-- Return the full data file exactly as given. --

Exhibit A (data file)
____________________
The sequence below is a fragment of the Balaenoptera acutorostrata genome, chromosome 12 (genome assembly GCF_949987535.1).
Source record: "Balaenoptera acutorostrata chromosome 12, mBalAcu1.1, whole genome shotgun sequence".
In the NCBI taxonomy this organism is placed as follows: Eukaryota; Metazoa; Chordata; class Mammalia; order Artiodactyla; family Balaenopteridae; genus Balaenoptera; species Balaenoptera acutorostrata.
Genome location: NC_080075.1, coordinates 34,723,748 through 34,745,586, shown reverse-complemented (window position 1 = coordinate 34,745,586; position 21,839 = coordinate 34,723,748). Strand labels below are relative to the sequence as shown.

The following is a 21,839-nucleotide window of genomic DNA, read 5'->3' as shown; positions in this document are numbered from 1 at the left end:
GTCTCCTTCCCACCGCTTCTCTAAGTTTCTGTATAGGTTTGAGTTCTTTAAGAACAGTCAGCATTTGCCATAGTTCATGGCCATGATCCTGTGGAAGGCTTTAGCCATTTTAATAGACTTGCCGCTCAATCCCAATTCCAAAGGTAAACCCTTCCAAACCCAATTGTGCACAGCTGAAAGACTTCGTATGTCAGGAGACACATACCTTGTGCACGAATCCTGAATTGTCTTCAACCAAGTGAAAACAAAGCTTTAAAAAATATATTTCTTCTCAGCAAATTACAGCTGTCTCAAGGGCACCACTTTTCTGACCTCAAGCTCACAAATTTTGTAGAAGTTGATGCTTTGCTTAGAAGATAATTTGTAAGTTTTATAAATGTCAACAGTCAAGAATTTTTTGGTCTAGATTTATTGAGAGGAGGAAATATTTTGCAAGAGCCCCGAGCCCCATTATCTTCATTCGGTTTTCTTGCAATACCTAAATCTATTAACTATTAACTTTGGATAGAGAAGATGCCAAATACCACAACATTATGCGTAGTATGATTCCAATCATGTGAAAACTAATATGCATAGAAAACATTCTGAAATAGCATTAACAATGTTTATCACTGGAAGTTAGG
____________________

The sequence below is a fragment of the Balaenoptera acutorostrata genome, chromosome 12 (genome assembly GCF_949987535.1).
Source record: "Balaenoptera acutorostrata chromosome 12, mBalAcu1.1, whole genome shotgun sequence".
In the NCBI taxonomy this organism is placed as follows: Eukaryota; Metazoa; Chordata; class Mammalia; order Artiodactyla; family Balaenopteridae; genus Balaenoptera; species Balaenoptera acutorostrata.
Genome location: NC_080075.1, coordinates 34,723,748 through 34,745,586, shown reverse-complemented (window position 1 = coordinate 34,745,586; position 21,839 = coordinate 34,723,748). Strand labels below are relative to the sequence as shown.

The following is a 21,839-nucleotide window of genomic DNA, read 5'->3' as shown; positions in this document are numbered from 1 at the left end:
GTCTCCTTCCCACCGCTTCTCTAAGTTTCTGTATAGGTTTGAGTTCTTTAAGAACAGTCAGCATTTGCCATAGTTCATGGCCATGATCCTGTGGAAGGCTTTAGCCATTTTAATAGACTTGCCGCTCAATCCCAATTCCAAAGGTAAACCCTTCCAAACCCAATTGTGCACAGCTGAAAGACTTCGTATGTCAGGAGACACATACCTTGTGCACGAATCCTGAATTGTCTTCAACCAAGTGAAAACAAAGCTTTAAAAAATATATTTCTTCTCAGCAAATTACAGCTGTCTCAAGGGCACCACTTTTCTGACCTCAAGCTCACAAATTTTGTAGAAGTTGATGCTTTGCTTAGAAGATAATTTGTAAGTTTTATAAATGTCAACAGTCAAGAATTTTTTGGTCTAGATTTATTGAGAGGAGGAAATATTTTGCAAGAGCCCCGAGCCCCATTATCTTCATTCGGTTTTCTTGCAATACCTAAATCTATTAACTATTAACTTTGGATAGAGAAGATGCCAAATACCACAACATTATGCGTAGTATGATTCCAATCATGTGAAAACTAATATGCATAGAAAACATTCTGAAATAGCATTAACAATGTTTATCACTGGAAGTTAGG